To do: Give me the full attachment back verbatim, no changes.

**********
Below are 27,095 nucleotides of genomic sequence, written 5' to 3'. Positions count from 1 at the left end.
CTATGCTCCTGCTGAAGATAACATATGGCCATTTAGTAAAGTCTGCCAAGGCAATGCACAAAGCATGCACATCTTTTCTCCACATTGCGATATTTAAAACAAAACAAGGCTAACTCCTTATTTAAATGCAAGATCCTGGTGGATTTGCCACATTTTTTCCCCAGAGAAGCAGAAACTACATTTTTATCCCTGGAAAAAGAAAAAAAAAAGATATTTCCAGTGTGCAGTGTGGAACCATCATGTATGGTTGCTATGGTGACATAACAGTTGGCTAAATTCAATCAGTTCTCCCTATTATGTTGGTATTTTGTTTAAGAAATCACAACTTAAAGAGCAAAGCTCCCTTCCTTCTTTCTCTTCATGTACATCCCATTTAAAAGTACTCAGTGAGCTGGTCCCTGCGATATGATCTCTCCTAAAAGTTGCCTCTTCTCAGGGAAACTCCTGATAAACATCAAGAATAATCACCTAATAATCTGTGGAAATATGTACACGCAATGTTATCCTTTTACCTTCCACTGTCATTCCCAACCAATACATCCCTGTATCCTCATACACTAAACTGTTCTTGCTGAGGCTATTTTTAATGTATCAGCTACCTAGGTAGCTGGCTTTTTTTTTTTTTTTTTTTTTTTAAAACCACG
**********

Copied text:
Below are 27,095 nucleotides of genomic sequence, written 5' to 3'. Positions count from 1 at the left end.
CTATGCTCCTGCTGAAGATAACATATGGCCATTTAGTAAAGTCTGCCAAGGCAATGCACAAAGCATGCACATCTTTTCTCCACATTGCGATATTTAAAACAAAACAAGGCTAACTCCTTATTTAAATGCAAGATCCTGGTGGATTTGCCACATTTTTTCCCCAGAGAAGCAGAAACTACATTTTTATCCCTGGAAAAAGAAAAAAAAAAGATATTTCCAGTGTGCAGTGTGGAACCATCATGTATGGTTGCTATGGTGACATAACAGTTGGCTAAATTCAATCAGTTCTCCCTATTATGTTGGTATTTTGTTTAAGAAATCACAACTTAAAGAGCAAAGCTCCCTTCCTTCTTTCTCTTCATGTACATCCCATTTAAAAGTACTCAGTGAGCTGGTCCCTGCGATATGATCTCTCCTAAAAGTTGCCTCTTCTCAGGGAAACTCCTGATAAACATCAAGAATAATCACCTAATAATCTGTGGAAATATGTACACGCAATGTTATCCTTTTACCTTCCACTGTCATTCCCAACCAATACATCCCTGTATCCTCATACACTAAACTGTTCTTGCTGAGGCTATTTTTAATGTATCAGCTACCTAGGTAGCTGGCTTTTTTTTTTTTTTTTTTTTTTTAAAACCACG